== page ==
Another example is Kim A.Williams,MD ,the former President of the American College of Cardiology who also adopted a vegan Diet.He often sees patients who are overweight and struggling with hypertension, type 2 diabetes, and high cholesterol. One of the things he advises them to do specifically is to go vegan. He is also the Chairman of Cardiology at Rush University Medical Center in Chicago. His enthusiasm for a planet-based diet comes from his interpretation of medical literature, having investigated several studies proving that people who pursue vegetarian diets live longer than meat eaters and have lower rates of death from heart disease, diabetes, and kidney problems.
The list of studies and practitioners is long, so if you’re of the belief that a vegan or vegetarian diet is or can be harmful, the truth of the matter is, there is no scientific basis to support it. As far as what humans are “meant” to eat, that’s also a major debate within the scientific community, yet we are presented with one perspective from a young age, and proponents of the evolution theory also seem to use that argument quite a bit. An article by Rob Dunn written for Scientific American titled “Human ancestors were nearly all vegeterians, explores this issue from an evolutionary perspective, revealing how our guts might be evolved to perform best on a vegetarian diet. This perspective also complements all of the science that is emerging today.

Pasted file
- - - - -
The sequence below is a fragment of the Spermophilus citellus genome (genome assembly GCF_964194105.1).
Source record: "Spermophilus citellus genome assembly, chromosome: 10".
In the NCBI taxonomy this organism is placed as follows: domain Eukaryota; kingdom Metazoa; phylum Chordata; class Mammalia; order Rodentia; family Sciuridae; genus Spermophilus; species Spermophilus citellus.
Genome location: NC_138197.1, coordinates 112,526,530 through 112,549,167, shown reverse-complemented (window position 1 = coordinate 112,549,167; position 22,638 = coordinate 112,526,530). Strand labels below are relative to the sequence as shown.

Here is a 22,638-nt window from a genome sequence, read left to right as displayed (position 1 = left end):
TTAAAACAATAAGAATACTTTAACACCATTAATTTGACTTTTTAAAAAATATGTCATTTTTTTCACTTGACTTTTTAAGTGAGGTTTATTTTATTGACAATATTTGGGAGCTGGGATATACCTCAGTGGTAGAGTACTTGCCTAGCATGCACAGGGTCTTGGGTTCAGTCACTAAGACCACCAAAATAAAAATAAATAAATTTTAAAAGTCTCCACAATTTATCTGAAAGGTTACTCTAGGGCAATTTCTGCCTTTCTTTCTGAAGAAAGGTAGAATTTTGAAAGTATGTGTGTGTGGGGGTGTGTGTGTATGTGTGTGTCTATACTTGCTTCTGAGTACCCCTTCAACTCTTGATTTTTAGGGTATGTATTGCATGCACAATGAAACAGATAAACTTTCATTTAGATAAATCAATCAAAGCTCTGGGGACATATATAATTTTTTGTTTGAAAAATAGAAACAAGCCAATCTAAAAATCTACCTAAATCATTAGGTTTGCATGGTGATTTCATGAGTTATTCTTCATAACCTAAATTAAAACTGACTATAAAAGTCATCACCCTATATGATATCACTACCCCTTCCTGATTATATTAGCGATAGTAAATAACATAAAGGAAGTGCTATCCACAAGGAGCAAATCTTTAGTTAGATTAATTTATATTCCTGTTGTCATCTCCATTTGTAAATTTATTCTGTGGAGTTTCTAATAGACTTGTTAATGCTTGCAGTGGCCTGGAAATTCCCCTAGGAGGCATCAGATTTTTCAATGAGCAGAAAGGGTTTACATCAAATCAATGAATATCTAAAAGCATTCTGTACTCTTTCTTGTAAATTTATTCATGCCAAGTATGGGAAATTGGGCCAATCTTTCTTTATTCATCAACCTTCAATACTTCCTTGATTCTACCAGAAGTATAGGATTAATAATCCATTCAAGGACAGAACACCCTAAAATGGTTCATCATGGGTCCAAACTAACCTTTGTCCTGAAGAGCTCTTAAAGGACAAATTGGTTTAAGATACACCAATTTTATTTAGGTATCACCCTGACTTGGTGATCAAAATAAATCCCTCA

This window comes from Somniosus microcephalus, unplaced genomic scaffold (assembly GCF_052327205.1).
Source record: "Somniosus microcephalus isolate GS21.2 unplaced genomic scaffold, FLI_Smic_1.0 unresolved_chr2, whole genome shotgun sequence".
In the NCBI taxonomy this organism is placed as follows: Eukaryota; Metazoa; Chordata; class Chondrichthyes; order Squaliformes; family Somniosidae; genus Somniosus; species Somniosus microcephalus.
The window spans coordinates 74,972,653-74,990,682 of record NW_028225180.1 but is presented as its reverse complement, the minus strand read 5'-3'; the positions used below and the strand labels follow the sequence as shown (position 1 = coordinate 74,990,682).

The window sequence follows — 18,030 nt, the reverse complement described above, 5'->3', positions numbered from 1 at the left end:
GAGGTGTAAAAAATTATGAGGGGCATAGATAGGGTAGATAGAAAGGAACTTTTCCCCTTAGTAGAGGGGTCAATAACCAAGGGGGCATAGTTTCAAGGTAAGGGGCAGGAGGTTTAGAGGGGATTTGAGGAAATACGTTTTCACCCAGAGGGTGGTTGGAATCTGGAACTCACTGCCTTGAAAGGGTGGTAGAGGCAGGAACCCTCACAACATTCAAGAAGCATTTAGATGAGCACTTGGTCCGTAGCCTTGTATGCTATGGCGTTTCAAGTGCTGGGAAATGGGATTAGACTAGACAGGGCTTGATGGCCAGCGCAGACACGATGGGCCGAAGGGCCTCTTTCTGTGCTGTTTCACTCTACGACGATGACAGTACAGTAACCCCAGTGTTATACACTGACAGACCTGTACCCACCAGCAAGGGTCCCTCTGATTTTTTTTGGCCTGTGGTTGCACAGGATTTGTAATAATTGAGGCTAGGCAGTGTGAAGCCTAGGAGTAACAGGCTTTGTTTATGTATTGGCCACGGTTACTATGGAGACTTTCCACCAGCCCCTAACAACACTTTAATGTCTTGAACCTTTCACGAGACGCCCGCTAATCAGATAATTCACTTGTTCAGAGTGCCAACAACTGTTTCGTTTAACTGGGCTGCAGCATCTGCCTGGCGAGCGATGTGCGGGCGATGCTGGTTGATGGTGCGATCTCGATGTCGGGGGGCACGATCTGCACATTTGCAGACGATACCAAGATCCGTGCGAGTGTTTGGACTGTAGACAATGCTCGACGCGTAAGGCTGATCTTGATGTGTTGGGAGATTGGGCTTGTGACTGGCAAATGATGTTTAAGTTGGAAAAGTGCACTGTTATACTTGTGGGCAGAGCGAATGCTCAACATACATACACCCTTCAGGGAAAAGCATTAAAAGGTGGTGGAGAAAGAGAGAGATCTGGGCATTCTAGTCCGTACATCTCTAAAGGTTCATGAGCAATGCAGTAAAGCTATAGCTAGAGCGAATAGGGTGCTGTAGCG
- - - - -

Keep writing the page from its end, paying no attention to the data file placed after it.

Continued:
The fact is, people go plant based for a number of reasons. These include losing weight, reducing their risk of heart disease, decreasing the number of pills they have to take, increasing their energy levels, and more.
What About Eggs? Can They Really Be Compared to Cigarettes?
According to the perspectives presented above, eggs would fit into the same category. They have been promoted as both healthy and unhealthy at various stages, so perhaps moderation is the best answer? It’s difficult to say, particularly when you have multiple studies condemning the consumption of eggs, linking them to cancer and heart disease, and others praising the consumption of eggs, showing complete opposite results.